The critical timing edges are: the fall time for the capture clock 106 and the rise time for the launch clock 108. Inductive peaking, which is a well-known in the art for sharpening gate output edges, is asymmetrically used in the LCBs 102 in combination with reducing driver sizes for reduced power. For an example of inductive peaking, see, e.g., Yamazaki et al, A 25 GHz clock buffer and a 50 Gb/s 2:1 selector in 90 nm CMOS, IEEE ISSCC Dig. Tech. Papers, pp. 240-241, February 2004. So, according to a preferred embodiment of the present invention, peaking inductors (preferably, 200 picoHenry (pH) to 700 pH) are asymmetrically placed in a detuned LCB to shape only critical edges in a preferred peaking buffer 102. By this asymmetric placement, the inductors consume less chip area and LCB 102 power may be reduced while critical edge sharpness is maintained.
FIG. 2 shows a base-line, prior art timing example (V vs T) of a launch clock 120 and an intermediate clock 122, i.e., between a pair of series connected inverters driven by the global clock and driving the launch clock 120. In this example, the launch clock 120 has a 45 picoseconds (45 ps) rise time 124 at 4 GigaHertz (4 GHz). Reducing the relevant P-type Field Effect Transistor (PFET) width by 20% (i.e., the PFET driving 120), for a 3-5% reduction in overall LCB power, causes the launch clock 120 to degrade to 54 ps, i.e., 20%. This degradation is, primarily, a delay adder and secondarily further degrades subsequent signals, e.g., register outputs and subsequent logic in the data path. The present invention mitigates this degradation with asymmetric inductive peaking in the LCB circuits. Asymmetric inductive peaking re-sharpens critical edges FROM FETs with reduced device widths, minimizing the loss of local clock edge rates.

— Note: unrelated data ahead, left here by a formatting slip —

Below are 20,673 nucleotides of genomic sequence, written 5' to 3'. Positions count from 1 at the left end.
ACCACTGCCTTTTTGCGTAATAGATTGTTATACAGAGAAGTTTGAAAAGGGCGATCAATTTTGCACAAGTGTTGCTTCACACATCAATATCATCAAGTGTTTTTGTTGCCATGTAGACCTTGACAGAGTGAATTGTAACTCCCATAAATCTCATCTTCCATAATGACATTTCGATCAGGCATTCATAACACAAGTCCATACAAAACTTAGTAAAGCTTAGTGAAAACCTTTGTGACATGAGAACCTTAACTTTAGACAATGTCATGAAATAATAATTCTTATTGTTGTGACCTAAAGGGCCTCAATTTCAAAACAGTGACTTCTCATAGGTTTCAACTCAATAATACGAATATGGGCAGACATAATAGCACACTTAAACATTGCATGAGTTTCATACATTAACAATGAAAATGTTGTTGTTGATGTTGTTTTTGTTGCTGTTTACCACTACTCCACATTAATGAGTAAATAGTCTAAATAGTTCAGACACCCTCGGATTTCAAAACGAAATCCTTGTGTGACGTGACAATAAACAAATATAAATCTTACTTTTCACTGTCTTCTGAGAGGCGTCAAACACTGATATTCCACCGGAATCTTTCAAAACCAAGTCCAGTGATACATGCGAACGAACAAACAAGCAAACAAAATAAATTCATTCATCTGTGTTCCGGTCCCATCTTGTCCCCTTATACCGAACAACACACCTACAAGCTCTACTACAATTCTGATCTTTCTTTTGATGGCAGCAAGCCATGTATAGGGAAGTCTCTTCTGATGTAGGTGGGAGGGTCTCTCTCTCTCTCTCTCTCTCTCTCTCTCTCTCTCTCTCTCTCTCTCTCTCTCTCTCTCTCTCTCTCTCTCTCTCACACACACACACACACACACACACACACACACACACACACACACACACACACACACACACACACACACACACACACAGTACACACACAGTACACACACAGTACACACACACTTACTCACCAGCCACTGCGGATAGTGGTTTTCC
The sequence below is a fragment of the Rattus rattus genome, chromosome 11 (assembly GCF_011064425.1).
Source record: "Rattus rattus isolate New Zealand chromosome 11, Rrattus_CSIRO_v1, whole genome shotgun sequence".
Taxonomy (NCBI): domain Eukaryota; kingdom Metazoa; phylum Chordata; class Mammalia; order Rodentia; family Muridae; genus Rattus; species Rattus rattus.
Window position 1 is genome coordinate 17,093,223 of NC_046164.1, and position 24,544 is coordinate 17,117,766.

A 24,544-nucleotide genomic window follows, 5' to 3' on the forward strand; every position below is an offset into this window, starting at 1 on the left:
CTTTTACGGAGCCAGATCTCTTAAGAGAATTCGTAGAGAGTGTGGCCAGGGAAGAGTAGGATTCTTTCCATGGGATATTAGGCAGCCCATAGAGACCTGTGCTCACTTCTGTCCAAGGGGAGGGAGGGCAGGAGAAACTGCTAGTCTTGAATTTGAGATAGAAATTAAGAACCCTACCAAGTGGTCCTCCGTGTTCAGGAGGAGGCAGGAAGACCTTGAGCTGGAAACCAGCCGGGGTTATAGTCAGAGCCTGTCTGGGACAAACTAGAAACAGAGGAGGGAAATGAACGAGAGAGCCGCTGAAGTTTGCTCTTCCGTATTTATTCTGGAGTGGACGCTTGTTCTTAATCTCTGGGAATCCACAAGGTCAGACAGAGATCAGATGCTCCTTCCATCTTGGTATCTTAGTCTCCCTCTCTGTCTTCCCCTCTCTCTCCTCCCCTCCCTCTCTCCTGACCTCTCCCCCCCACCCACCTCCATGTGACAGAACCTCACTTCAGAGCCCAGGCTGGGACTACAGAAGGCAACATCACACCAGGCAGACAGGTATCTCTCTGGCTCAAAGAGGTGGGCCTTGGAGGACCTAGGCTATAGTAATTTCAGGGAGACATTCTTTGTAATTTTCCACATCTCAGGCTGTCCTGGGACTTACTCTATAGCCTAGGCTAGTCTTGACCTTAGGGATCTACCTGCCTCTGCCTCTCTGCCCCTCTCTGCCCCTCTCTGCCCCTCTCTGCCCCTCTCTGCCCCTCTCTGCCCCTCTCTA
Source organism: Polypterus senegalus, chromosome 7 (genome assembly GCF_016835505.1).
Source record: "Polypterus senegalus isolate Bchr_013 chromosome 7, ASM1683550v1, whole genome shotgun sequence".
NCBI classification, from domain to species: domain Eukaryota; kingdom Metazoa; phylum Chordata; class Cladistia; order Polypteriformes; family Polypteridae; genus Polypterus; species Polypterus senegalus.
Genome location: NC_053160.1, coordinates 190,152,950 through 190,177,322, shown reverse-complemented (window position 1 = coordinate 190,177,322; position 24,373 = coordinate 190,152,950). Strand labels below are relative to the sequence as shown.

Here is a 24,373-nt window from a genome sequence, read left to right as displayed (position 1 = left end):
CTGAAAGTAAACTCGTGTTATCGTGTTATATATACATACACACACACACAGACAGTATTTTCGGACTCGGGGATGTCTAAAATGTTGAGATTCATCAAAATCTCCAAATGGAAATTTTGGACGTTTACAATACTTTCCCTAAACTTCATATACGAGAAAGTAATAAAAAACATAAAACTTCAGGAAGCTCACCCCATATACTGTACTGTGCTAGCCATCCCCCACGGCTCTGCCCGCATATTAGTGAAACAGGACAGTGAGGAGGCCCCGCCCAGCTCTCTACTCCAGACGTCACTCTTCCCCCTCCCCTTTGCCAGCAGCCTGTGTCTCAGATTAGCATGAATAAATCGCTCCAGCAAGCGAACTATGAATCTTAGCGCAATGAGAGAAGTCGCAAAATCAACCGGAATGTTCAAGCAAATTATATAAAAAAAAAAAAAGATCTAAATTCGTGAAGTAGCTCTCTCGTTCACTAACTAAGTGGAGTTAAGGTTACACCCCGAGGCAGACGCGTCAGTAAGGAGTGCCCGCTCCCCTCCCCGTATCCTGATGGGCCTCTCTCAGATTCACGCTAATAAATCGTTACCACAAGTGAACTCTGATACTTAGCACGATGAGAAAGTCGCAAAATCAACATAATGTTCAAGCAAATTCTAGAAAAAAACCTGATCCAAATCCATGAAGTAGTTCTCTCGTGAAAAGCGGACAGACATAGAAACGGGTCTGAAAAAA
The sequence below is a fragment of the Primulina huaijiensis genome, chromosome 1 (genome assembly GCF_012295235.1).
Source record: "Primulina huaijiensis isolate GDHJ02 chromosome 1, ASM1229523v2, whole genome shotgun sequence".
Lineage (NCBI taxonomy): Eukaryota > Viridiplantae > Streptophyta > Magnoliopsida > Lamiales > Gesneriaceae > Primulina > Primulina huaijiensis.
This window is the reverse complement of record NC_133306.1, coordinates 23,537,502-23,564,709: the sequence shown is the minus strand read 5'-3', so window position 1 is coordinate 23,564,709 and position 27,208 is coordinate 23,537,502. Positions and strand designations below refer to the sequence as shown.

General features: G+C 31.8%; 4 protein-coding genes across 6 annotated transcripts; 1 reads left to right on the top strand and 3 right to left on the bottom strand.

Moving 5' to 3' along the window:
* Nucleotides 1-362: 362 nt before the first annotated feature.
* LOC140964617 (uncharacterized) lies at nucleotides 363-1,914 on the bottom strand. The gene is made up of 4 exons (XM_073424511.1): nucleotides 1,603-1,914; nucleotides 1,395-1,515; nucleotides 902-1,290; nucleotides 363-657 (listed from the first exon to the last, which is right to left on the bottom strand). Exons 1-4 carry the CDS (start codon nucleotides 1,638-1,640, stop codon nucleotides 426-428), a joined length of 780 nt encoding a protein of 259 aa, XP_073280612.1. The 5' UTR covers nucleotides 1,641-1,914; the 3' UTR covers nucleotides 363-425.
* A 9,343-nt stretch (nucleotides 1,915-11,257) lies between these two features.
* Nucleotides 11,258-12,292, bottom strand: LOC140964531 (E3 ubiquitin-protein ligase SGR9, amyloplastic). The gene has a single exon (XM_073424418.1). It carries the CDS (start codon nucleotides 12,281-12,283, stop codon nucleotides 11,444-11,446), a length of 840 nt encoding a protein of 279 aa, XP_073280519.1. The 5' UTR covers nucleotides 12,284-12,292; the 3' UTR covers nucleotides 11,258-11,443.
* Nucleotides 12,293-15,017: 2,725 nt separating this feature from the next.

FIG. 3 shows an example of the output stages of a preferred LCB, e.g., 102 of FIG. 1, in more detail with like elements labeled identically. In this example, the LCB 102 includes a launch clock driver 130 and a capture clock driver 132, each including series connected logic gates 134, 136 and 138, 140. The launch clock driver 130 includes a pair of series connected inverters 134, 136 and the capture driver 132 includes a NAND gate 138 driving an inverter driver 140. The launch clock driver 130 is externally driven 142, e.g., by clock select logic or the global clock. Each inverter 134, 136 and 140 includes a PFET and an N-type FET (NFET), 134P, 134N, 136P, 136N and 140P, 140N, respectively. NAND gate 138 includes a pair of series connected NFETs 138N1, 138N2 connected between ground and an output to a pair of parallel connected PFETs, 138P1, 138P2. The inverter 134 output 144 of launch clock driver 130 is the input to the other inverter 136 and an input to NAND gate 138. Typically, inverters 136 and 140 are sized to drive a much larger load 146 than the other inverter 134 and NAND gate 138. The load 146 may include, for example, wiring to, and the clock input of, N register latches and is represented by a capacitor 146. Also in this example, the other input to NAND gate 138 is a select or gate control signal 148.
According to a preferred embodiment of the present invention each LCB gate 134, 136, 138, 140 includes a single inductor 134L, 136L, 138L, 140L. So, instead of including inductors between the supply and supply return for each gate, inductors 134L, 136L, 138L, 140L are placed to minimize the critical edge transition. In this particular example, inductors 134L, 140L are between the source of the respective NFET 138N, 140N and ground with the source of the respective PFET 138P, 140P directly connected to the supply, i.e., Vdd; inductors 136L, 138L are between the source of the respective PFET 136P, 138P and Vdd with the source of the respective NFETs 136N, 138N directly connected to ground. Source taps 134S and 136S are provided for sharing inductances with other launch clock drivers 130.